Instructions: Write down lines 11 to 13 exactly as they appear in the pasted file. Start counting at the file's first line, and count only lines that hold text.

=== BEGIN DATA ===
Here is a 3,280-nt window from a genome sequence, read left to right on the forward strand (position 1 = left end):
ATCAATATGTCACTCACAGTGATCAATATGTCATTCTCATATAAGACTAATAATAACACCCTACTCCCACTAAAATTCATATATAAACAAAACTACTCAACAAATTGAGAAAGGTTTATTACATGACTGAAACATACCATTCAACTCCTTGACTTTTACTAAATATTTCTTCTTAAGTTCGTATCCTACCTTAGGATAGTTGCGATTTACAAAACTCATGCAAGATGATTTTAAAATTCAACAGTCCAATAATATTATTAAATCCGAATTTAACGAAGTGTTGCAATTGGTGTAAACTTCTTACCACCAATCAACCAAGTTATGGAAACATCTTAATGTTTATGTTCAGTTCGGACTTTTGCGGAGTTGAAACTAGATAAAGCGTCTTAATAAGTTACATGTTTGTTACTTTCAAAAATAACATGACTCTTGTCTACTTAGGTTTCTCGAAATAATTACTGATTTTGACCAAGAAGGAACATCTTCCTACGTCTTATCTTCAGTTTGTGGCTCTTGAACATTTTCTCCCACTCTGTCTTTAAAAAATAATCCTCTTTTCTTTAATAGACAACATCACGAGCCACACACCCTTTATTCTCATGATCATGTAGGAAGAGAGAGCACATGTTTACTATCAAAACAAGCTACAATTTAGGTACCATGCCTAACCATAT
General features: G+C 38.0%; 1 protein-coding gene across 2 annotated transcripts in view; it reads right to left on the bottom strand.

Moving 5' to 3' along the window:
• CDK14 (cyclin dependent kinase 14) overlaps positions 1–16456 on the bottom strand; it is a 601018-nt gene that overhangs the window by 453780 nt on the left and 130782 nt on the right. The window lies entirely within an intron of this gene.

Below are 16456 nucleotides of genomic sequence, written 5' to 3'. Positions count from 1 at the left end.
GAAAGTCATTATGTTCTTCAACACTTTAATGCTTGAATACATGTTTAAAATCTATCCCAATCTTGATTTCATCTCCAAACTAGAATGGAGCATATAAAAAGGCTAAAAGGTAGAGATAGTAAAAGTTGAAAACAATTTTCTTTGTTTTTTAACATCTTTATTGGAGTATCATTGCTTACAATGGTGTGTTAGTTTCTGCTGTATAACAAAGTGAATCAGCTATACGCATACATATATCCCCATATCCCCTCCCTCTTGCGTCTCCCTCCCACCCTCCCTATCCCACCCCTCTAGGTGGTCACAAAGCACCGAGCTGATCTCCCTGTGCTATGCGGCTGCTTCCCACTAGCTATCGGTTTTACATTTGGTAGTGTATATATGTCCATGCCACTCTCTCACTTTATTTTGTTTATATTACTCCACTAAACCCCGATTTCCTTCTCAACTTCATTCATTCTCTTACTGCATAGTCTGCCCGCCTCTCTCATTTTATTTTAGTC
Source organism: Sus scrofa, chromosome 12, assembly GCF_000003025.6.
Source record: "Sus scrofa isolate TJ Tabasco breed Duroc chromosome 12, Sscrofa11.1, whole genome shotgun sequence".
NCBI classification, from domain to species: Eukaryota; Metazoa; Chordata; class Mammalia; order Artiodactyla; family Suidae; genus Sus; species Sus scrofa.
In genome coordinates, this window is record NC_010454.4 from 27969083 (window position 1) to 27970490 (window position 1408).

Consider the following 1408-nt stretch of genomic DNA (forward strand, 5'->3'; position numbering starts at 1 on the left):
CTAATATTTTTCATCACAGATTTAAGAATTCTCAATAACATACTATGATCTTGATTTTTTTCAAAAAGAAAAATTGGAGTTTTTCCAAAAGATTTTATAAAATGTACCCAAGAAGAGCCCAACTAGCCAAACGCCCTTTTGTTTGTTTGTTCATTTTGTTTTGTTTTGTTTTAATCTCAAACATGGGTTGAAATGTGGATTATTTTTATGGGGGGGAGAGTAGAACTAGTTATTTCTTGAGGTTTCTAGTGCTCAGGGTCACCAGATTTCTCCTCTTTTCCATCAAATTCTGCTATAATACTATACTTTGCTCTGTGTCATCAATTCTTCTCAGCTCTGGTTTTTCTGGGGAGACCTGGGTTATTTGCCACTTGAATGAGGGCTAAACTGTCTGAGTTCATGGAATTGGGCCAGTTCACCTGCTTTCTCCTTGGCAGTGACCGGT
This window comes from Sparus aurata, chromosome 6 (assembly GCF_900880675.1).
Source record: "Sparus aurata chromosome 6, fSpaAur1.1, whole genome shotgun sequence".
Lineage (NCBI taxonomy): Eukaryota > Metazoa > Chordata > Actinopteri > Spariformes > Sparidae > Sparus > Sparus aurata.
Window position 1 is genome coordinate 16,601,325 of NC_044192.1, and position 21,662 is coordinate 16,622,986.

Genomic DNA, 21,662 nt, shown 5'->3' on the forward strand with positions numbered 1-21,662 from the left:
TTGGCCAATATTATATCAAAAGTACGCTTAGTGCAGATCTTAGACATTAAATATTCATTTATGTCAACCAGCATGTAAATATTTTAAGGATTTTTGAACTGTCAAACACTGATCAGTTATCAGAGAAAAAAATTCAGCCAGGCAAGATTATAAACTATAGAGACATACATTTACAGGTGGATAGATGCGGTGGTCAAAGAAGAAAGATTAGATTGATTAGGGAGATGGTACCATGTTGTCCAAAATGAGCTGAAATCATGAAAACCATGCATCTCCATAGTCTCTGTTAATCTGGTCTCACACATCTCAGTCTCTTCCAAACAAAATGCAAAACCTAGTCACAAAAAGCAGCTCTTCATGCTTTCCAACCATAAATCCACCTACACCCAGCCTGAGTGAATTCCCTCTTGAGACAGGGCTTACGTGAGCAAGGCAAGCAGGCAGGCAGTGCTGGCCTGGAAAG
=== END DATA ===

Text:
In genome coordinates, this window is record NC_010454.4 from 27969083 (window position 1) to 27970490 (window position 1408).

Consider the following 1408-nt stretch of genomic DNA (forward strand, 5'->3'; position numbering starts at 1 on the left):
CTAATATTTTTCATCACAGATTTAAGAATTCTCAATAACATACTATGATCTTGATTTTTTTCAAAAAGAAAAATTGGAGTTTTTCCAAAAGATTTTATAAAATGTACCCAAGAAGAGCCCAACTAGCCAAACGCCCTTTTGTTTGTTTGTTCATTTTGTTTTGTTTTGTTTTAATCTCAAACATGGGTTGAAATGTGGATTATTTTTATGGGGGGGAGAGTAGAACTAGTTATTTCTTGAGGTTTCTAGTGCTCAGGGTCACCAGATTTCTCCTCTTTTCCATCAAATTCTGCTATAATACTATACTTTGCTCTGTGTCATCAATTCTTCTCAGCTCTGGTTTTTCTGGGGAGACCTGGGTTATTTGCCACTTGAATGAGGGCTAAACTGTCTGAGTTCATGGAATTGGGCCAGTTCACCTGCTTTCTCCTTGGCAGTGACCGGT